Today was my last day of school. I have spent nine months with these children experiencing their growth, their wonder, their excitement, their joys and tears. I will miss them and their supportive, helpful, playful parents.
As emerging and ever-changing as our classroom is, there is one tradition that I have had in the twenty years I have said goodbye to classes. On the last day, I read The Wise Woman and Her Secret by Eve Merriam.
I strongly encourage you to add it to your classroom library. I like to read it to the children and their parents. It so succinctly captures my philosophy of teaching.
This book follows the tale of a group of people trying to discover the secret of wisdom. Of course, the young child in the book is the one to actually possess it all along as she wanders and wonders. I start the book telling my class that they already know the secret. When the old woman tells the little girl in the book that she has already found the secret….I pause and ask my class if they know what it is? This year, a boy in my class answered, “Discovering…she was discovering!”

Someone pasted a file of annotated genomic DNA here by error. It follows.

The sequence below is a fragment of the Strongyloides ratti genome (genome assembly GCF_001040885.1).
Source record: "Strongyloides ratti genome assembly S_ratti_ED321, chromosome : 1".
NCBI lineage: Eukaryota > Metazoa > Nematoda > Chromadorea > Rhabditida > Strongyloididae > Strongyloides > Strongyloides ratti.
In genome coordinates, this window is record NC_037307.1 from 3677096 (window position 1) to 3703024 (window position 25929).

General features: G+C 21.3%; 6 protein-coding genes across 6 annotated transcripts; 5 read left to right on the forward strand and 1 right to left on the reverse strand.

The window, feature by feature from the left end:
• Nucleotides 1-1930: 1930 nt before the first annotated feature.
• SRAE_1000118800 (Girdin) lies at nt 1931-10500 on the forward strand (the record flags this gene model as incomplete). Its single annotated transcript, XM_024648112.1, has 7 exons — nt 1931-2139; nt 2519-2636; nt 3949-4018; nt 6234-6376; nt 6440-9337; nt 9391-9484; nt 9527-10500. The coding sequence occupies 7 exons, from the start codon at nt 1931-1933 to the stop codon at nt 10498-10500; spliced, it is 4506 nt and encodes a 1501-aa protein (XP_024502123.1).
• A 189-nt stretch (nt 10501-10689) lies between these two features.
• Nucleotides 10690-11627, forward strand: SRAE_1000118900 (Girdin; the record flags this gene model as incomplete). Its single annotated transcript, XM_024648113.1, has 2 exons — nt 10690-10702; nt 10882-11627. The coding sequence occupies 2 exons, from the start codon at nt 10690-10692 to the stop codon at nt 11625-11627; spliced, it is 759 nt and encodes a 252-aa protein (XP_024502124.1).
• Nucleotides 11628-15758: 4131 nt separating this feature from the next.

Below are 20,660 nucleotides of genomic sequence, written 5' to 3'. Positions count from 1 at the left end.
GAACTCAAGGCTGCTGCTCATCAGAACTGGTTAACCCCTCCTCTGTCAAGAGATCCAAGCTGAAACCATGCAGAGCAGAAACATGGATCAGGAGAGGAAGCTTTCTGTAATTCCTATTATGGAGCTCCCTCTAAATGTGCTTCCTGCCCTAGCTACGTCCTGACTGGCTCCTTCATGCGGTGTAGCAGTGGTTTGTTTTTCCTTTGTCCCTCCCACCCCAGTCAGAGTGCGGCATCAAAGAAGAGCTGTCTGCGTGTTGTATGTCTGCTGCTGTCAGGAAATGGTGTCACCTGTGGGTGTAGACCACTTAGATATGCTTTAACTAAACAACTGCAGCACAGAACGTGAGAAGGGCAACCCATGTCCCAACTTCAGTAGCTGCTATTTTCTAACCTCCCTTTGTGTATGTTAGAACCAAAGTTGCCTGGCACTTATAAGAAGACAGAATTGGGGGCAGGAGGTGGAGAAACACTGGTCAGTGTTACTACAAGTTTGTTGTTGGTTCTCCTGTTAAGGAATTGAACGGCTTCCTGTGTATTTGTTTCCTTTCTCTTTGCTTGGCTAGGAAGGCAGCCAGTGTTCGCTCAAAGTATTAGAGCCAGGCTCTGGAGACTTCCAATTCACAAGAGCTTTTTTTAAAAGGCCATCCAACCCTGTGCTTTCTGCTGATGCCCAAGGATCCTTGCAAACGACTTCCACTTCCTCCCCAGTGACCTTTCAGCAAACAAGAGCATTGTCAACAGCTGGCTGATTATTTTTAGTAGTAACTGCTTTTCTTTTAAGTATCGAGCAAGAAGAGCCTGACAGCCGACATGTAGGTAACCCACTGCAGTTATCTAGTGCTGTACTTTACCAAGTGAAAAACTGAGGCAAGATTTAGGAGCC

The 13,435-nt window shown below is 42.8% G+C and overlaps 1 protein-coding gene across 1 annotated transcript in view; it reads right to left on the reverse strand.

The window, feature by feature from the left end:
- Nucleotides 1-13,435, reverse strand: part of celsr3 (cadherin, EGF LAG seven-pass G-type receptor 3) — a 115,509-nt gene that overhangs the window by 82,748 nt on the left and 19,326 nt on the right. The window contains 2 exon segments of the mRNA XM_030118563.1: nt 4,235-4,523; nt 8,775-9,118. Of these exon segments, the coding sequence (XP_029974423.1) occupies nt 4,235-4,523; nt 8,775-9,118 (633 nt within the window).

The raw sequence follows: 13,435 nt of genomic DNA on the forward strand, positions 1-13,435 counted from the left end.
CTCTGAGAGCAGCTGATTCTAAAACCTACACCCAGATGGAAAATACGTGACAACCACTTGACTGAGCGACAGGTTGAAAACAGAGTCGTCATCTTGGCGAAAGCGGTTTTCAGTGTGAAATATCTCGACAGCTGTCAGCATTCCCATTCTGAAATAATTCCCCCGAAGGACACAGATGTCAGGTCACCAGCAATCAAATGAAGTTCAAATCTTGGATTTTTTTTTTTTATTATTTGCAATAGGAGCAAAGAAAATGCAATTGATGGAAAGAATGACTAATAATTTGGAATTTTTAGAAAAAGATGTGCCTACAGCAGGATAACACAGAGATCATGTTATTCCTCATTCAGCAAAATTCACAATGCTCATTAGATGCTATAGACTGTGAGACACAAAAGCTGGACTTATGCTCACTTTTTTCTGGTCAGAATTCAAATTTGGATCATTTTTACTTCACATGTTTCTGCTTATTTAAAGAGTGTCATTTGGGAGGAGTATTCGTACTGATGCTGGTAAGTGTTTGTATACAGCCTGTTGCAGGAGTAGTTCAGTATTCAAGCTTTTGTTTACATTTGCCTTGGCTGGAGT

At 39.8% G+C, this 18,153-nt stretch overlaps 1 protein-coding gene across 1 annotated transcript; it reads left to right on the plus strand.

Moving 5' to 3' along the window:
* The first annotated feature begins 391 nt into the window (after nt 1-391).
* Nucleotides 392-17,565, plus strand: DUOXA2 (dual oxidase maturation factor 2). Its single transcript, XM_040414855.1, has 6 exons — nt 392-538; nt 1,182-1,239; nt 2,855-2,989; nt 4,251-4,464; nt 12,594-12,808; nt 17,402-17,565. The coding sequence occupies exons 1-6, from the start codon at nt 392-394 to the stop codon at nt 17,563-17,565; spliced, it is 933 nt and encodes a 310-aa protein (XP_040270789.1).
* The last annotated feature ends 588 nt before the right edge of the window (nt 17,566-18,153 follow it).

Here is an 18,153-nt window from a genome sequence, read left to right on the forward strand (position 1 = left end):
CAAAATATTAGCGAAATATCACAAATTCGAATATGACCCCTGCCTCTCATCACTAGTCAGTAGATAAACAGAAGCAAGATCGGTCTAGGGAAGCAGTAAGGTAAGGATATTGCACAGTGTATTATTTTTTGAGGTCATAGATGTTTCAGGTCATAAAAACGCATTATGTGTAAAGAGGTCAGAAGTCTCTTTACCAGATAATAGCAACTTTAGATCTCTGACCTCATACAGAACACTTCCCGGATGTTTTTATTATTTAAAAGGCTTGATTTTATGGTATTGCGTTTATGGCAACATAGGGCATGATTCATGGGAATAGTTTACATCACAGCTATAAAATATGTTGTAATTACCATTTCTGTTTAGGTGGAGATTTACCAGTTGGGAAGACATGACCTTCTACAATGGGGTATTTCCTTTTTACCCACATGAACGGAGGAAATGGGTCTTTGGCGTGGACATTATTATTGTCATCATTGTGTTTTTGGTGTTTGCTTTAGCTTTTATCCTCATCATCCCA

Yes! As the old woman explains, “Because, you see, the secret of wisdom is to be curious-to take the time to look closely, to use all your senses to see and touch and taste and smell and hear. To keep on wondering and wandering.” “And if you don’t find all the answers, you will surely find more to marvel at in the curving, curling world that spins around and around amid the stars.”
We didn’t find all the answers this year. But we DID ask a lot of questions. And like Jenny in the book, we “sauntered and sang, tasted and touched, and listened and laughed and cried.”
I am confident that these children are leaving very wise indeed, as they know that the secret to wisdom is to take time to play, to discover and to wonder. If they can keep this close to their hearts, than I know my main goal of instilling a love of learning has been met.